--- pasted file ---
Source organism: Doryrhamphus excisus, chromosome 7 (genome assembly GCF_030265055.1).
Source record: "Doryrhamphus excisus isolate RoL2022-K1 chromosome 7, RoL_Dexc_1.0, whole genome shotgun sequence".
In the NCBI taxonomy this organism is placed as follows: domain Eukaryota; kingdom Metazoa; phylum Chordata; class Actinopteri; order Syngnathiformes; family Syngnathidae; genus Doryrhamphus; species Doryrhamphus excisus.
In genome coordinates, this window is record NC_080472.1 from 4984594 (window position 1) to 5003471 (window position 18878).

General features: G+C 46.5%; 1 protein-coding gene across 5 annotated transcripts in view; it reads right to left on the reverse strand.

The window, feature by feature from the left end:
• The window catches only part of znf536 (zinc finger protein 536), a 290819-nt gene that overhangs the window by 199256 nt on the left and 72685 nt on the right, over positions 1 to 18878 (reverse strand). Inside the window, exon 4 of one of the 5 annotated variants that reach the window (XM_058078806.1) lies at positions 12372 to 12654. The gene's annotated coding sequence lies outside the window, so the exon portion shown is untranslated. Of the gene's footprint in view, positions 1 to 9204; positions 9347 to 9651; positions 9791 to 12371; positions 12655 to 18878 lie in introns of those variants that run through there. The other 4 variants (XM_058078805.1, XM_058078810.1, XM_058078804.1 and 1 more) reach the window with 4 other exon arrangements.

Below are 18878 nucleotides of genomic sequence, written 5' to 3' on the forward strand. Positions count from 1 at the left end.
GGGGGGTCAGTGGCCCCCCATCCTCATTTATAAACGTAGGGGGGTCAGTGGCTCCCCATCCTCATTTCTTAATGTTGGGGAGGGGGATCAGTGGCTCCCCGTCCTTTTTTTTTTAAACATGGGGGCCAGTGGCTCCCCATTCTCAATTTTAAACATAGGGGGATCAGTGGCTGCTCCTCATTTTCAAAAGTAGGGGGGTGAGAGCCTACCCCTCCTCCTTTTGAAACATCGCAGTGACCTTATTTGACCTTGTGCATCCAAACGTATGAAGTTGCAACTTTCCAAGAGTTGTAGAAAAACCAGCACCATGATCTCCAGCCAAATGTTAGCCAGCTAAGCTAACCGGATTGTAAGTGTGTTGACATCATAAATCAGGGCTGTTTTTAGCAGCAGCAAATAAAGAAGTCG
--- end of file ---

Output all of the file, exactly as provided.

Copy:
Source organism: Doryrhamphus excisus, chromosome 7 (genome assembly GCF_030265055.1).
Source record: "Doryrhamphus excisus isolate RoL2022-K1 chromosome 7, RoL_Dexc_1.0, whole genome shotgun sequence".
In the NCBI taxonomy this organism is placed as follows: domain Eukaryota; kingdom Metazoa; phylum Chordata; class Actinopteri; order Syngnathiformes; family Syngnathidae; genus Doryrhamphus; species Doryrhamphus excisus.
In genome coordinates, this window is record NC_080472.1 from 4984594 (window position 1) to 5003471 (window position 18878).

General features: G+C 46.5%; 1 protein-coding gene across 5 annotated transcripts in view; it reads right to left on the reverse strand.

The window, feature by feature from the left end:
• The window catches only part of znf536 (zinc finger protein 536), a 290819-nt gene that overhangs the window by 199256 nt on the left and 72685 nt on the right, over positions 1 to 18878 (reverse strand). Inside the window, exon 4 of one of the 5 annotated variants that reach the window (XM_058078806.1) lies at positions 12372 to 12654. The gene's annotated coding sequence lies outside the window, so the exon portion shown is untranslated. Of the gene's footprint in view, positions 1 to 9204; positions 9347 to 9651; positions 9791 to 12371; positions 12655 to 18878 lie in introns of those variants that run through there. The other 4 variants (XM_058078805.1, XM_058078810.1, XM_058078804.1 and 1 more) reach the window with 4 other exon arrangements.

Below are 18878 nucleotides of genomic sequence, written 5' to 3' on the forward strand. Positions count from 1 at the left end.
GGGGGGTCAGTGGCCCCCCATCCTCATTTATAAACGTAGGGGGGTCAGTGGCTCCCCATCCTCATTTCTTAATGTTGGGGAGGGGGATCAGTGGCTCCCCGTCCTTTTTTTTTTAAACATGGGGGCCAGTGGCTCCCCATTCTCAATTTTAAACATAGGGGGATCAGTGGCTGCTCCTCATTTTCAAAAGTAGGGGGGTGAGAGCCTACCCCTCCTCCTTTTGAAACATCGCAGTGACCTTATTTGACCTTGTGCATCCAAACGTATGAAGTTGCAACTTTCCAAGAGTTGTAGAAAAACCAGCACCATGATCTCCAGCCAAATGTTAGCCAGCTAAGCTAACCGGATTGTAAGTGTGTTGACATCATAAATCAGGGCTGTTTTTAGCAGCAGCAAATAAAGAAGTCG